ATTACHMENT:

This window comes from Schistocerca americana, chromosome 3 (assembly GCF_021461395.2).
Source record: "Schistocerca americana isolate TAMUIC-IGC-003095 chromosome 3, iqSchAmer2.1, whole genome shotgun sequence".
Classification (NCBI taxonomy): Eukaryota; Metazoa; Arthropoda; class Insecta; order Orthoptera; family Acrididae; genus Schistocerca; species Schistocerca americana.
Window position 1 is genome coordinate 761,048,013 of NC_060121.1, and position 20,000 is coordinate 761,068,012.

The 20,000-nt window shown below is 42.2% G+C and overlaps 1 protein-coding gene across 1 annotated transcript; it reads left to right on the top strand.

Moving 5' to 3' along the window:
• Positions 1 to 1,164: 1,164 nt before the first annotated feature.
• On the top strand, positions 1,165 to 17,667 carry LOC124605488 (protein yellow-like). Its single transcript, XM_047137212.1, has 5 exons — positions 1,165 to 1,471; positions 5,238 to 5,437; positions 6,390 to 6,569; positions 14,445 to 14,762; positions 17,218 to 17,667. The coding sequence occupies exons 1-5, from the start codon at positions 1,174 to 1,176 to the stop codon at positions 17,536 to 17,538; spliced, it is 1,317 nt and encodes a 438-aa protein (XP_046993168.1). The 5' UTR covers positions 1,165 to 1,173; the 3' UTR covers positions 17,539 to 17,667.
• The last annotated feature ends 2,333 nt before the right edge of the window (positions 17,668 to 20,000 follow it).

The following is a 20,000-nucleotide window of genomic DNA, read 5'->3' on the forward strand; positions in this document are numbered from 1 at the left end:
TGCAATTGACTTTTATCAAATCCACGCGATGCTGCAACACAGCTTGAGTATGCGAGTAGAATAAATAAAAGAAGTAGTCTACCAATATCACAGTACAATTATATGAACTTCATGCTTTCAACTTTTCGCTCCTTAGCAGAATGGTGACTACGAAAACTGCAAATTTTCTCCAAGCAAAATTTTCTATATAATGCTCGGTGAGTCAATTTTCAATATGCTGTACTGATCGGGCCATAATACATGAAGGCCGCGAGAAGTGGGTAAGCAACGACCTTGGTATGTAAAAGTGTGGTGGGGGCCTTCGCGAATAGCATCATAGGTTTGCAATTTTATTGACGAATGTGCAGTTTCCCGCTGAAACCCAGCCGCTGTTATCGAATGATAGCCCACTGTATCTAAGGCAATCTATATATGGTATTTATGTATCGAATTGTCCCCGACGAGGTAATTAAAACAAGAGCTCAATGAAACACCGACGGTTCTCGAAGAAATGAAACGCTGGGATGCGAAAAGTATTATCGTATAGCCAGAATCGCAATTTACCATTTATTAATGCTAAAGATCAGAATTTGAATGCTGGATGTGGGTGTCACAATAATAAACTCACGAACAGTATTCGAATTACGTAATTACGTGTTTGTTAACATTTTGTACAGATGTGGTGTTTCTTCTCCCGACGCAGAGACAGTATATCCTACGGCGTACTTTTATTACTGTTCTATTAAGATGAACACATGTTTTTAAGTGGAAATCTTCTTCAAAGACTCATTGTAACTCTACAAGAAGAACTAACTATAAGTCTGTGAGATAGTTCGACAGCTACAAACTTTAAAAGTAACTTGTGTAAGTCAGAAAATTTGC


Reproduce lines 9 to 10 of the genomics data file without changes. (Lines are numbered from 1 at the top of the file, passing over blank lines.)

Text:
• The last annotated feature ends 2,333 nt before the right edge of the window (positions 17,668 to 20,000 follow it).

The following is a 20,000-nucleotide window of genomic DNA, read 5'->3' on the forward strand; positions in this document are numbered from 1 at the left end: